British scientists have devised a “pill on a string” to help doctors detect esophageal cancer at an early stage.
The development, reported in the journal Nature Genetics, could mark an improvement over diagnosis through biopsies, said researchers at the University of Cambridge.
The pill dissolves when swallowed to allow a tiny sponge inside to scrape off cells when withdrawn up the gullet that can be analyzed for evidence of cancer, such as genetic changes.
Tests of the pill, involving 23 patients over a three-year period, found it to be an effective way to flag esophageal cancer early, Rebecca Fitzgerald, with the Medical Research Council Cancer Research Unit at the University of Cambridge.
"If you're taking a biopsy, this relies on your hitting the right spot,” where cancerous tissue may be present, she said. “Using the [sponge] appears to remove some of this game of chance."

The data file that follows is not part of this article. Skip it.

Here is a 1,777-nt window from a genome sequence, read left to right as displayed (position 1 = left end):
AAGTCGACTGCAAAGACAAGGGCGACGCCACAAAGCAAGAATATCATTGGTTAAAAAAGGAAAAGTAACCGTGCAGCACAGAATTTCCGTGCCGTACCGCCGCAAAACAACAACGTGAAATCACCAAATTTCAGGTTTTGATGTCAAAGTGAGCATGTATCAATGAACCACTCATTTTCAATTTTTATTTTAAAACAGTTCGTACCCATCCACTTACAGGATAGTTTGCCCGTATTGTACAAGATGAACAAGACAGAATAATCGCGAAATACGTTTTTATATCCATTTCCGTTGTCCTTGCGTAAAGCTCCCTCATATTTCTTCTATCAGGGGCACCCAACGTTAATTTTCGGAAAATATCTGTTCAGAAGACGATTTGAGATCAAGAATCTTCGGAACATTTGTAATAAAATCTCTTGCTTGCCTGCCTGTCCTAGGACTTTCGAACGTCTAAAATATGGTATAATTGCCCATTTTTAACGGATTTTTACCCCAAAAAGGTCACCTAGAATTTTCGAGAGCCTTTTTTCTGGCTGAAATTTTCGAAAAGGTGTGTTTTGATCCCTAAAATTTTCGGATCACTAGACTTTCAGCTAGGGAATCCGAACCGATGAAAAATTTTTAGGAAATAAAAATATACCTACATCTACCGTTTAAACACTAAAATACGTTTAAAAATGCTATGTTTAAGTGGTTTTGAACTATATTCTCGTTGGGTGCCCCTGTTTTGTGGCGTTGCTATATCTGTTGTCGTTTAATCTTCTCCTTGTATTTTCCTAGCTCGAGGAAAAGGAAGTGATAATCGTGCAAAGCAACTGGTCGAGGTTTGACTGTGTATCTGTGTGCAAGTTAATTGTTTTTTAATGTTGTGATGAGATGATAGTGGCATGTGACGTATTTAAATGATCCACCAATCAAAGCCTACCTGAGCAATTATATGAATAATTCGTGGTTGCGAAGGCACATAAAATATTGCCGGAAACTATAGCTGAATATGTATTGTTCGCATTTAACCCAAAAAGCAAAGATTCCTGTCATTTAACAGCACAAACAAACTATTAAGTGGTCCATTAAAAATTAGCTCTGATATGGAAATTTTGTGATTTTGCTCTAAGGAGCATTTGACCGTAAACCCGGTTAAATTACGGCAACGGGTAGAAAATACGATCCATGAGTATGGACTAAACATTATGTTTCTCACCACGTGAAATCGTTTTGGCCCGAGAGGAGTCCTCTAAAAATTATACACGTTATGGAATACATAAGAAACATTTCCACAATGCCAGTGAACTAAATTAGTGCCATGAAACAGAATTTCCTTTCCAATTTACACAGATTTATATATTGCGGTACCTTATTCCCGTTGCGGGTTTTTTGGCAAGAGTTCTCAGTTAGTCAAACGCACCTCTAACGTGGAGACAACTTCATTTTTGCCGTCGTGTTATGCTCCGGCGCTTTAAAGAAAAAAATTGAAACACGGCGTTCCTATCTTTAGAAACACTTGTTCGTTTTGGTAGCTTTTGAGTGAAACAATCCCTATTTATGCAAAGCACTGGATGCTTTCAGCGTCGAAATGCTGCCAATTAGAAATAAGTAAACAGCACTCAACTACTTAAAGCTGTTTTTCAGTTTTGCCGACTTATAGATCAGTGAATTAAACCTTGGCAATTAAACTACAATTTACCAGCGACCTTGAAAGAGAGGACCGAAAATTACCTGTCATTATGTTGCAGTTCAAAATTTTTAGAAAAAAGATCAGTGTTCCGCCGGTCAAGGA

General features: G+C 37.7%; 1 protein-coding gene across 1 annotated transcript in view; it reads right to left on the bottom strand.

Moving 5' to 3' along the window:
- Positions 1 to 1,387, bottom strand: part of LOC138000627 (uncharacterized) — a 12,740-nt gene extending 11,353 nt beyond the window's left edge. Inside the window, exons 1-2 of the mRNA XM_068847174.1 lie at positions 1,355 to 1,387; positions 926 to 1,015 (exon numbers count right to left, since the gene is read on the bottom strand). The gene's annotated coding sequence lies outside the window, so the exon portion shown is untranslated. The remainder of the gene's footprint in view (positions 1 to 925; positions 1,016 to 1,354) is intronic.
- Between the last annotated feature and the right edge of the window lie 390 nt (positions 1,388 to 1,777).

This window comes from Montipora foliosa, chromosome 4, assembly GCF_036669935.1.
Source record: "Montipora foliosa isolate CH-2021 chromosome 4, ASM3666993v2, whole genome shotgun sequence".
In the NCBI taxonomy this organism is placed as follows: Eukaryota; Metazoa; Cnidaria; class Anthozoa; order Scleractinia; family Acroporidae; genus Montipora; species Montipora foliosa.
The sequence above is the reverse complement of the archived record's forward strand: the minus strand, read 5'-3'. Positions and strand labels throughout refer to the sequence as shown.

The researchers found that there appeared to be a tipping point, where a patient would go from having lots of individual genetic mutations, but no cancer, to the development of the disease.
"We know very little about how you go from pre-cancer to cancer — and this is particularly the case in esophageal cancer,” said co-researcher Co-author Dr Caryn Ross-Innes. “But we are now a step closer to understanding which are the important mutations that tip the condition over into a potentially deadly form of cancer."
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